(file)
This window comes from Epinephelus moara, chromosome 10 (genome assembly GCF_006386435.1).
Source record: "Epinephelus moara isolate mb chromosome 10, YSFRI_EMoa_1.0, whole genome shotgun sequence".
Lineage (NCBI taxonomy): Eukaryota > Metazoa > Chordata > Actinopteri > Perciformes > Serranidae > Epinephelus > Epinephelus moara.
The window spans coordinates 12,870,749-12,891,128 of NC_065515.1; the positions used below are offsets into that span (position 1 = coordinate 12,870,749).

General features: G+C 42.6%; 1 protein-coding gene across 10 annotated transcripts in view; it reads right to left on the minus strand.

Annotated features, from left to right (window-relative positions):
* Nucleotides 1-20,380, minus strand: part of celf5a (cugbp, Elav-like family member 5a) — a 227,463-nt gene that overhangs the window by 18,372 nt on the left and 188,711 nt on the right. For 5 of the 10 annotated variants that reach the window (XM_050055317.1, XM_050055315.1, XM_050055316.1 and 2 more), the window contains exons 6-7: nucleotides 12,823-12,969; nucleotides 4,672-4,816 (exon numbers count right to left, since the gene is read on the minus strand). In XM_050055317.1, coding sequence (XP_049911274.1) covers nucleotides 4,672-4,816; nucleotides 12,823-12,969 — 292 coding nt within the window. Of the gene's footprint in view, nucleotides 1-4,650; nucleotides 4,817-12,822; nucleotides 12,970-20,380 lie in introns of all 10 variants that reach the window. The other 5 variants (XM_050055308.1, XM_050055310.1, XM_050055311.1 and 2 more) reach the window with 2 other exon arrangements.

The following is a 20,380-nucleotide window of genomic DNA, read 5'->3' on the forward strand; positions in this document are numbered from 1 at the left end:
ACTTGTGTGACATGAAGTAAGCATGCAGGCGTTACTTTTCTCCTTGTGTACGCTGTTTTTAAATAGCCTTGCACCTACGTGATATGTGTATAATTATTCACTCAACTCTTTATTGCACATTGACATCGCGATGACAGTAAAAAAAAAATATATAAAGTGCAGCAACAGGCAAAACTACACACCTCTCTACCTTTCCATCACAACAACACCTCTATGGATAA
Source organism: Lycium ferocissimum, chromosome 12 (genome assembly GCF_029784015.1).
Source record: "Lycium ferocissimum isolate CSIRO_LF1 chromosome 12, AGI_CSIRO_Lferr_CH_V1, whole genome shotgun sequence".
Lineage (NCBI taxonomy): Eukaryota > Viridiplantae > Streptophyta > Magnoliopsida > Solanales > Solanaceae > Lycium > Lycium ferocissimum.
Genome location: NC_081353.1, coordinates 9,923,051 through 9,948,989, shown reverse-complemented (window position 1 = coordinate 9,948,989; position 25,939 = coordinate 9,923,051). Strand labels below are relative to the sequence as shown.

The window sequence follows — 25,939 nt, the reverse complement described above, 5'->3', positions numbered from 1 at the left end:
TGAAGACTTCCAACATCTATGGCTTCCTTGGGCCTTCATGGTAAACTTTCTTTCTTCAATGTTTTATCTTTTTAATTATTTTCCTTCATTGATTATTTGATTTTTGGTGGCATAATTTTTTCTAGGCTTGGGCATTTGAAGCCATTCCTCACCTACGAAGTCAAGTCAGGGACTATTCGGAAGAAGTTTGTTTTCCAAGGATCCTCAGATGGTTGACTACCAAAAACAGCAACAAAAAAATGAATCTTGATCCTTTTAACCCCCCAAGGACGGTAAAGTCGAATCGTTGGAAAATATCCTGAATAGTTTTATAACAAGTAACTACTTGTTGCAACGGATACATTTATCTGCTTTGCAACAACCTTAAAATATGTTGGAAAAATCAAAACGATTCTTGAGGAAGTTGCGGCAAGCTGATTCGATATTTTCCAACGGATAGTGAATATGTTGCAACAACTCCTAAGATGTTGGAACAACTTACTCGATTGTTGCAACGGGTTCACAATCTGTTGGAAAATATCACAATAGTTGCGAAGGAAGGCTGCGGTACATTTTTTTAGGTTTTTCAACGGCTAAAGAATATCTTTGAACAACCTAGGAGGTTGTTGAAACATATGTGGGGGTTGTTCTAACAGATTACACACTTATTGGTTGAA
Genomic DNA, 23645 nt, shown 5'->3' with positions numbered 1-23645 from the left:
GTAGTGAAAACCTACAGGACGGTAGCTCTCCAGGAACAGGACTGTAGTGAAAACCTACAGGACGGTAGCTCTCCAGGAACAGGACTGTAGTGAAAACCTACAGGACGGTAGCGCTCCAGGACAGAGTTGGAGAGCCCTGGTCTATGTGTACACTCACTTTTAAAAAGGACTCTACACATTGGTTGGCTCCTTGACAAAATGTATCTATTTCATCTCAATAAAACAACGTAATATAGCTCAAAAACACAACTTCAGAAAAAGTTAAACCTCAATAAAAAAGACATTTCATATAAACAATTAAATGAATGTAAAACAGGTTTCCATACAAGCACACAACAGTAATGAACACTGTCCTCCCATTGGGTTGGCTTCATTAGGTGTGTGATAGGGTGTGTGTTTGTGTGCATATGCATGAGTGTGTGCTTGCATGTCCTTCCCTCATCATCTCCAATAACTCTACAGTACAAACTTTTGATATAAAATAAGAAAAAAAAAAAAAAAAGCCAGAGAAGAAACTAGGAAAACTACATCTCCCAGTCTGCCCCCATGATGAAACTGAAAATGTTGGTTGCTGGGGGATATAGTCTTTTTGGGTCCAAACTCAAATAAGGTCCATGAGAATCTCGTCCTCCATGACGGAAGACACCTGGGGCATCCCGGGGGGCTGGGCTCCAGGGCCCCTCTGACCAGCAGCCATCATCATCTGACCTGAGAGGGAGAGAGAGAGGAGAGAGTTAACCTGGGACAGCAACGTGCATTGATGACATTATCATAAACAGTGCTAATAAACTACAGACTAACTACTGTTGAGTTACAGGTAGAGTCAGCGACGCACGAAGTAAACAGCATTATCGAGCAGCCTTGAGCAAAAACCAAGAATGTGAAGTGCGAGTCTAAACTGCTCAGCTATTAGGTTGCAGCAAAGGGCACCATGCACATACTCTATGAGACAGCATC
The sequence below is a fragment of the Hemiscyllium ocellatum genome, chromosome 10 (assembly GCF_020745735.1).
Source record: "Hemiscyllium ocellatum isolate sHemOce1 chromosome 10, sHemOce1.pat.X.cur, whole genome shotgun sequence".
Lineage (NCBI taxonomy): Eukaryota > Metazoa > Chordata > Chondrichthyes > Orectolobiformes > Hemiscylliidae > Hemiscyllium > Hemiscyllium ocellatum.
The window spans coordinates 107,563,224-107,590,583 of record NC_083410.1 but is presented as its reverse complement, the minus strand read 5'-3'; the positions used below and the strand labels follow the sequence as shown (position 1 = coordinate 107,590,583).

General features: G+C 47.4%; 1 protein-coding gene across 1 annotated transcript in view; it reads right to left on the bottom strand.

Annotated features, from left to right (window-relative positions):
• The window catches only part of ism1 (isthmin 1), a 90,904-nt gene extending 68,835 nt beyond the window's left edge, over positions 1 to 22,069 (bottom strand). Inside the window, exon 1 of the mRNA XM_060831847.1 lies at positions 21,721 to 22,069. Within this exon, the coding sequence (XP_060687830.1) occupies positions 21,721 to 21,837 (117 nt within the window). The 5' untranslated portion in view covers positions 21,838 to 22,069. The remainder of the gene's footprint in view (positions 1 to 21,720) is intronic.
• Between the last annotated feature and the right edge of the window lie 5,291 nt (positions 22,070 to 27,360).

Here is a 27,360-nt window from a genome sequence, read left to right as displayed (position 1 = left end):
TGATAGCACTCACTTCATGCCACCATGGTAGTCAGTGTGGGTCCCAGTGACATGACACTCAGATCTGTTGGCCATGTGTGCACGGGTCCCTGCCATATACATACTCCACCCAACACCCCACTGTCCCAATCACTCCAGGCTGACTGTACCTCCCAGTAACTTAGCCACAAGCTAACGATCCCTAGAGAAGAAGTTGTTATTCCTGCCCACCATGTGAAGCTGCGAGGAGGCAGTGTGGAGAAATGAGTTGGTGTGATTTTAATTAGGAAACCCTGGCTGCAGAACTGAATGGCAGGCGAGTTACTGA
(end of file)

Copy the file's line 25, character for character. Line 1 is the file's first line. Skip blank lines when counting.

• Between the last annotated feature and the right edge of the window lie 5,291 nt (positions 22,070 to 27,360).